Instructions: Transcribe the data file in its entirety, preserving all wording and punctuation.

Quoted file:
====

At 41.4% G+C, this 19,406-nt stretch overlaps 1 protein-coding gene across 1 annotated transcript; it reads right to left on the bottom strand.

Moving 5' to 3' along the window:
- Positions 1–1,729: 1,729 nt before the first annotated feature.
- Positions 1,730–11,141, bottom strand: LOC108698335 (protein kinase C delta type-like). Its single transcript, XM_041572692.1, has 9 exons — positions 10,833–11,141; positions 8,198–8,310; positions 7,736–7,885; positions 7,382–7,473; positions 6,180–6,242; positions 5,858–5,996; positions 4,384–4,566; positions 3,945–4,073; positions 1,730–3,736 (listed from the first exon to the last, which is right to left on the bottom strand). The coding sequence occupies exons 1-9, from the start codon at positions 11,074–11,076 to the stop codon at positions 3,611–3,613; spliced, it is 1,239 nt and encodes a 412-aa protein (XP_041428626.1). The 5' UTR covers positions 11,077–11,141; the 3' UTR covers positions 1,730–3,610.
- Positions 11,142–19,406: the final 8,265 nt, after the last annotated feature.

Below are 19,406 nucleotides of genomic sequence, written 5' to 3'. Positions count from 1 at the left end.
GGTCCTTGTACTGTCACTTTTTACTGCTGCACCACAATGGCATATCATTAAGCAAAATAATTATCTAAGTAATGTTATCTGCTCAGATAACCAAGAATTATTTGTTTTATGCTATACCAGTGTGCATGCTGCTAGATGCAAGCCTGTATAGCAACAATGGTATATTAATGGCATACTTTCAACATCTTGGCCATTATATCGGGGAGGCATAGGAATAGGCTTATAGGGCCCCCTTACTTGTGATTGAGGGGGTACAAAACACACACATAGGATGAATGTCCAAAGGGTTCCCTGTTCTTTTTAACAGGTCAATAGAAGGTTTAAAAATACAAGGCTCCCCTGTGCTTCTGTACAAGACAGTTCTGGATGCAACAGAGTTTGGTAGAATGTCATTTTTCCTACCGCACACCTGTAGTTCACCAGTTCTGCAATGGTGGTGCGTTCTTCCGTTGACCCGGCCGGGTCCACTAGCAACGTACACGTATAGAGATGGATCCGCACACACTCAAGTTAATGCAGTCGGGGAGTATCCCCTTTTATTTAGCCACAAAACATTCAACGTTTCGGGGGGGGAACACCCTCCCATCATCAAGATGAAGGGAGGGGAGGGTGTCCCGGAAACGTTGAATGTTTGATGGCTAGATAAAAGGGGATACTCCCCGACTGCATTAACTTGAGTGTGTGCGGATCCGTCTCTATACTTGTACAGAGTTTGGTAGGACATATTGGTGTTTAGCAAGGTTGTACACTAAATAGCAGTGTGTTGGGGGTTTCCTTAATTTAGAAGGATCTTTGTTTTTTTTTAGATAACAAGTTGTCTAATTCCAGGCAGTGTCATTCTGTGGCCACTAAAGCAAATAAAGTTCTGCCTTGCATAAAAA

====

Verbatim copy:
At 41.4% G+C, this 19,406-nt stretch overlaps 1 protein-coding gene across 1 annotated transcript; it reads right to left on the bottom strand.

Moving 5' to 3' along the window:
- Positions 1–1,729: 1,729 nt before the first annotated feature.
- Positions 1,730–11,141, bottom strand: LOC108698335 (protein kinase C delta type-like). Its single transcript, XM_041572692.1, has 9 exons — positions 10,833–11,141; positions 8,198–8,310; positions 7,736–7,885; positions 7,382–7,473; positions 6,180–6,242; positions 5,858–5,996; positions 4,384–4,566; positions 3,945–4,073; positions 1,730–3,736 (listed from the first exon to the last, which is right to left on the bottom strand). The coding sequence occupies exons 1-9, from the start codon at positions 11,074–11,076 to the stop codon at positions 3,611–3,613; spliced, it is 1,239 nt and encodes a 412-aa protein (XP_041428626.1). The 5' UTR covers positions 11,077–11,141; the 3' UTR covers positions 1,730–3,610.
- Positions 11,142–19,406: the final 8,265 nt, after the last annotated feature.

Below are 19,406 nucleotides of genomic sequence, written 5' to 3'. Positions count from 1 at the left end.
GGTCCTTGTACTGTCACTTTTTACTGCTGCACCACAATGGCATATCATTAAGCAAAATAATTATCTAAGTAATGTTATCTGCTCAGATAACCAAGAATTATTTGTTTTATGCTATACCAGTGTGCATGCTGCTAGATGCAAGCCTGTATAGCAACAATGGTATATTAATGGCATACTTTCAACATCTTGGCCATTATATCGGGGAGGCATAGGAATAGGCTTATAGGGCCCCCTTACTTGTGATTGAGGGGGTACAAAACACACACATAGGATGAATGTCCAAAGGGTTCCCTGTTCTTTTTAACAGGTCAATAGAAGGTTTAAAAATACAAGGCTCCCCTGTGCTTCTGTACAAGACAGTTCTGGATGCAACAGAGTTTGGTAGAATGTCATTTTTCCTACCGCACACCTGTAGTTCACCAGTTCTGCAATGGTGGTGCGTTCTTCCGTTGACCCGGCCGGGTCCACTAGCAACGTACACGTATAGAGATGGATCCGCACACACTCAAGTTAATGCAGTCGGGGAGTATCCCCTTTTATTTAGCCACAAAACATTCAACGTTTCGGGGGGGGAACACCCTCCCATCATCAAGATGAAGGGAGGGGAGGGTGTCCCGGAAACGTTGAATGTTTGATGGCTAGATAAAAGGGGATACTCCCCGACTGCATTAACTTGAGTGTGTGCGGATCCGTCTCTATACTTGTACAGAGTTTGGTAGGACATATTGGTGTTTAGCAAGGTTGTACACTAAATAGCAGTGTGTTGGGGGTTTCCTTAATTTAGAAGGATCTTTGTTTTTTTTTAGATAACAAGTTGTCTAATTCCAGGCAGTGTCATTCTGTGGCCACTAAAGCAAATAAAGTTCTGCCTTGCATAAAAA